Create and configure a self-hosted integration runtime
The integration runtime (IR) is the compute infrastructure that Azure Data Factory uses to provide data-integration capabilities across different network environments. For details about IR, see Integration runtime overview.
A self-hosted integration runtime can run copy activities between a cloud data store and a data store in a private network, and it can dispatch transform activities against compute resources in an on-premises network or an Azure virtual network. The installation of a self-hosted integration runtime needs on an on-premises machine or a virtual machine (VM) inside a private network.
This document describes how you can create and configure a self-hosted IR.
This article has been updated to use the new Azure PowerShell Az module. To learn more about the new Az module and AzureRM compatibility, see Introducing the new Azure PowerShell Az module. For installation instructions, see Install Azure PowerShell.
High-level steps to install a self-hosted IR
Create a self-hosted integration runtime. You can use the Azure Data Factory UI for this task. Here is a PowerShell example:
Set-AzDataFactoryV2IntegrationRuntime -ResourceGroupName $resourceGroupName -DataFactoryName $dataFactoryName -Name $selfHostedIntegrationRuntimeName -Type SelfHosted -Description "selfhosted IR description"
Download and install the self-hosted integration runtime on a local machine.
Retrieve the authentication key and register the self-hosted integration runtime with the key. Here is a PowerShell example:
Get-AzureRmDataFactoryV2IntegrationRuntimeKey -ResourceGroupName $resourceGroupName -DataFactoryName $dataFactoryName -Name $selfHostedIntegrationRuntimeName
Setting up a self-hosted IR on an Azure VM by using an Azure Resource Manager template (automation)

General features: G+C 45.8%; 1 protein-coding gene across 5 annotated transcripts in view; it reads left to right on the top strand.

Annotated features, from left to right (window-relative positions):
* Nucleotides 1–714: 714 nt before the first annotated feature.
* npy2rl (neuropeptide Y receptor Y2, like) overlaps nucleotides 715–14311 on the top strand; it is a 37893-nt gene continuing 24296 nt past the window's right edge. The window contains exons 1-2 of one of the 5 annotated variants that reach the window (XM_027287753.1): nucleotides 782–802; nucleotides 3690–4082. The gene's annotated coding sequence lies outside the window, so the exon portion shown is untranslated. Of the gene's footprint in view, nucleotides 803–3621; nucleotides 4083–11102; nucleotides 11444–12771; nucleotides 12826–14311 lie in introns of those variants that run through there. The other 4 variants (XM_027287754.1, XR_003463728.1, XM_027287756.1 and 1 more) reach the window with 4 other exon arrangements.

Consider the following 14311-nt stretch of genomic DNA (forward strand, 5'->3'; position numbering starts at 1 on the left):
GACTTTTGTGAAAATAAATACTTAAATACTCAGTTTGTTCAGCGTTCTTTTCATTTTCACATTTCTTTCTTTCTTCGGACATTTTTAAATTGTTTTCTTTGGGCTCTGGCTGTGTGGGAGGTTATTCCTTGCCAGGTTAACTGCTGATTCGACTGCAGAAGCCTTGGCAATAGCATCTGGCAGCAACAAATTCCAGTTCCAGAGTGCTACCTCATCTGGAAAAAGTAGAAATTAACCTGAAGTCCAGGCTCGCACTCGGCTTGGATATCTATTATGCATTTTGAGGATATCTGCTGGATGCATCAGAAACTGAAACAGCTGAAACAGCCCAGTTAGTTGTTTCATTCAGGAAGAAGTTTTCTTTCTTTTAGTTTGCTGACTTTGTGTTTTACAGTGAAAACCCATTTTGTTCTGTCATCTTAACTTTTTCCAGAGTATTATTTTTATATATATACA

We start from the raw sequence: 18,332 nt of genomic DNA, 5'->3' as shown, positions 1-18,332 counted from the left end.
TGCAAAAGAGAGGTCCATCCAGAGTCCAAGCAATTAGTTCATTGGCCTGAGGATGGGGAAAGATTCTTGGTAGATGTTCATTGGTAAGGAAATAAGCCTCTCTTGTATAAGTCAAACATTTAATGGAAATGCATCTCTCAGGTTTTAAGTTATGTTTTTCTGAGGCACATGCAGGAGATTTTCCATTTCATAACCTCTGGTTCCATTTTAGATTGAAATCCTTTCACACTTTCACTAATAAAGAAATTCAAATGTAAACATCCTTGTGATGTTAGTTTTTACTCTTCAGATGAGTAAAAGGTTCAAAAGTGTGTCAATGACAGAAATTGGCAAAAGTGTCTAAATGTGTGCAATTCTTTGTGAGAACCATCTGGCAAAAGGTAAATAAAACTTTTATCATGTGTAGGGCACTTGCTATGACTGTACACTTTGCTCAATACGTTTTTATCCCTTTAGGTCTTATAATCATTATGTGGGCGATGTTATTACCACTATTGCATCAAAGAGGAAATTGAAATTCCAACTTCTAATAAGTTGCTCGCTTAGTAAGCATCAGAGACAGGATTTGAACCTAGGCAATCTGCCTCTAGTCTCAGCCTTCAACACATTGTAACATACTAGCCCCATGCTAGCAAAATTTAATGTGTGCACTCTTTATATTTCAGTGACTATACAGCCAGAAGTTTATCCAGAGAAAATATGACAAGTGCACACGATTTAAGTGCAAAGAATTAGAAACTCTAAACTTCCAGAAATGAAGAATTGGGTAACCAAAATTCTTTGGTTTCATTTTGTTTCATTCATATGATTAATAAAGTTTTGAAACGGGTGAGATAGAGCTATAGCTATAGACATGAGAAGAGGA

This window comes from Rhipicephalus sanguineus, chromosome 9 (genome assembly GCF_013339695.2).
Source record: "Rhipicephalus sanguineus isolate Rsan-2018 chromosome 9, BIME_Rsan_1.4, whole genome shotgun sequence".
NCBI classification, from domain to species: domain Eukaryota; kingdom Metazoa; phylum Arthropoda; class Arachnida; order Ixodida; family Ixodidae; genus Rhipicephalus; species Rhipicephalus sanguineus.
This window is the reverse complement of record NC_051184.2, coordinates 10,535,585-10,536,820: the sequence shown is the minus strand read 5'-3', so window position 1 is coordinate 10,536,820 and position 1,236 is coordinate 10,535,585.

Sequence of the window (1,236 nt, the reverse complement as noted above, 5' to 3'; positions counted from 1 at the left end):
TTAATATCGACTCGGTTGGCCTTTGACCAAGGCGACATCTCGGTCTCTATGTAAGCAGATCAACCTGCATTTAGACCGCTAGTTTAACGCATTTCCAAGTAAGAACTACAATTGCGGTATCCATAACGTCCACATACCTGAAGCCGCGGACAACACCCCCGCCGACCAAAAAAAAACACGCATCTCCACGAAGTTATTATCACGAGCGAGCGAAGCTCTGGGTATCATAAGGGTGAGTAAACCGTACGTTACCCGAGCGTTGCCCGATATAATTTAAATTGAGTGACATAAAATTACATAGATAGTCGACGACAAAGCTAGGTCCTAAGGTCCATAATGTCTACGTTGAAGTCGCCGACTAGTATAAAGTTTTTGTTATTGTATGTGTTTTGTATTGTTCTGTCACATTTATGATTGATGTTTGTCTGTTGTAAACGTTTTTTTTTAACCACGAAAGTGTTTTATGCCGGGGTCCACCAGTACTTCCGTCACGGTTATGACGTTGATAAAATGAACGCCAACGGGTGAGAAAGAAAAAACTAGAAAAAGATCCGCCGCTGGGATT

You can automate self-hosted IR setup on an Azure virtual machine by using this Azure Resource Manager template. This template provides an easy way to have a fully functioning self-hosted IR inside an Azure virtual network with high-availability and scalability features (as long as you set the node count to 2 or higher).
Command flow and data flow
When you move data between on-premises and the cloud, the activity uses a self-hosted integration runtime to transfer the data from an on-premises data source to the cloud and vice versa.
Here is a high-level data flow for the summary of steps for copying with a self-hosted IR:
- The data developer creates a self-hosted integration runtime within an Azure data factory by using a PowerShell cmdlet. Currently, the Azure portal does not support this feature.
- The data developer creates a linked service for an on-premises data store by specifying the self-hosted integration runtime instance that it should use to connect to data stores.
- The self-hosted integration runtime node encrypts the credentials by using Windows Data Protection Application Programming Interface (DPAPI) and saves the credentials locally. If multiple nodes are set for high availability, the credentials are further synchronized across other nodes. Each node encrypts the credentials by using DPAPI and stores them locally. Credential synchronization is transparent to the data developer and is handled by the self-hosted IR.